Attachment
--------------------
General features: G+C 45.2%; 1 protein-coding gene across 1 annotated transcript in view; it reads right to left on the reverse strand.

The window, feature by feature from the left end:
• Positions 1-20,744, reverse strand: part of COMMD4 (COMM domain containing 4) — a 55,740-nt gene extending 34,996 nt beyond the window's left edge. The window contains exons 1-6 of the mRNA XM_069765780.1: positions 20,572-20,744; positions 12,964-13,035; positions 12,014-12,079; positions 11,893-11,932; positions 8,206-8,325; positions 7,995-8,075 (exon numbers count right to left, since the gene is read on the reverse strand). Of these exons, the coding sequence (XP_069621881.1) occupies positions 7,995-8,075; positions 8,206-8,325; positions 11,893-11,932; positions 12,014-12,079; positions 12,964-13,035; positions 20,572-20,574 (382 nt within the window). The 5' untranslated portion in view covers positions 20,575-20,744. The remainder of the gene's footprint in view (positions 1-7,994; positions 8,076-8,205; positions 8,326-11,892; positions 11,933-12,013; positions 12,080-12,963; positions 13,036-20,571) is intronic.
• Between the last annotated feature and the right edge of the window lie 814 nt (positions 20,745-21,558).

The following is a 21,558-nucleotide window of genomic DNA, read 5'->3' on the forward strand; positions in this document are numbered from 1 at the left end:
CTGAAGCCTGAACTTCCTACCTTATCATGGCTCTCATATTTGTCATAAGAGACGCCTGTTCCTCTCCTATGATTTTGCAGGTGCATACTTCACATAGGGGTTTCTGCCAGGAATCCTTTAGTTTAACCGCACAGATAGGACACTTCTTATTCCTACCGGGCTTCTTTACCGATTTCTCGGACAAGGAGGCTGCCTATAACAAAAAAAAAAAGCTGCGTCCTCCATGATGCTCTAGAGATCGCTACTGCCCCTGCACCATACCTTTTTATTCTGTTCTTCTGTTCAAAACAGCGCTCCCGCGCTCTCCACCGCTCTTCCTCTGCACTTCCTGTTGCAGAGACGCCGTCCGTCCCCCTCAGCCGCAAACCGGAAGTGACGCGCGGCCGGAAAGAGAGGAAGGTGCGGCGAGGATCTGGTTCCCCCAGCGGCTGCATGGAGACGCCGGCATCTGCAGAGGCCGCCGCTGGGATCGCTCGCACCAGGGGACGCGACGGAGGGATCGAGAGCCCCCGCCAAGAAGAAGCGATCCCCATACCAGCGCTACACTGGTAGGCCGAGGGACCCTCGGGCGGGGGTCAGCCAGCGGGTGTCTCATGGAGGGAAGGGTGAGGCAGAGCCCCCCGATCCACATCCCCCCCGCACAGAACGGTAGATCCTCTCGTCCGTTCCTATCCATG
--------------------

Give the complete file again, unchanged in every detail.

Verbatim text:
General features: G+C 45.2%; 1 protein-coding gene across 1 annotated transcript in view; it reads right to left on the reverse strand.

The window, feature by feature from the left end:
• Positions 1-20,744, reverse strand: part of COMMD4 (COMM domain containing 4) — a 55,740-nt gene extending 34,996 nt beyond the window's left edge. The window contains exons 1-6 of the mRNA XM_069765780.1: positions 20,572-20,744; positions 12,964-13,035; positions 12,014-12,079; positions 11,893-11,932; positions 8,206-8,325; positions 7,995-8,075 (exon numbers count right to left, since the gene is read on the reverse strand). Of these exons, the coding sequence (XP_069621881.1) occupies positions 7,995-8,075; positions 8,206-8,325; positions 11,893-11,932; positions 12,014-12,079; positions 12,964-13,035; positions 20,572-20,574 (382 nt within the window). The 5' untranslated portion in view covers positions 20,575-20,744. The remainder of the gene's footprint in view (positions 1-7,994; positions 8,076-8,205; positions 8,326-11,892; positions 11,933-12,013; positions 12,080-12,963; positions 13,036-20,571) is intronic.
• Between the last annotated feature and the right edge of the window lie 814 nt (positions 20,745-21,558).

The following is a 21,558-nucleotide window of genomic DNA, read 5'->3' on the forward strand; positions in this document are numbered from 1 at the left end:
CTGAAGCCTGAACTTCCTACCTTATCATGGCTCTCATATTTGTCATAAGAGACGCCTGTTCCTCTCCTATGATTTTGCAGGTGCATACTTCACATAGGGGTTTCTGCCAGGAATCCTTTAGTTTAACCGCACAGATAGGACACTTCTTATTCCTACCGGGCTTCTTTACCGATTTCTCGGACAAGGAGGCTGCCTATAACAAAAAAAAAAAGCTGCGTCCTCCATGATGCTCTAGAGATCGCTACTGCCCCTGCACCATACCTTTTTATTCTGTTCTTCTGTTCAAAACAGCGCTCCCGCGCTCTCCACCGCTCTTCCTCTGCACTTCCTGTTGCAGAGACGCCGTCCGTCCCCCTCAGCCGCAAACCGGAAGTGACGCGCGGCCGGAAAGAGAGGAAGGTGCGGCGAGGATCTGGTTCCCCCAGCGGCTGCATGGAGACGCCGGCATCTGCAGAGGCCGCCGCTGGGATCGCTCGCACCAGGGGACGCGACGGAGGGATCGAGAGCCCCCGCCAAGAAGAAGCGATCCCCATACCAGCGCTACACTGGTAGGCCGAGGGACCCTCGGGCGGGGGTCAGCCAGCGGGTGTCTCATGGAGGGAAGGGTGAGGCAGAGCCCCCCGATCCACATCCCCCCCGCACAGAACGGTAGATCCTCTCGTCCGTTCCTATCCATG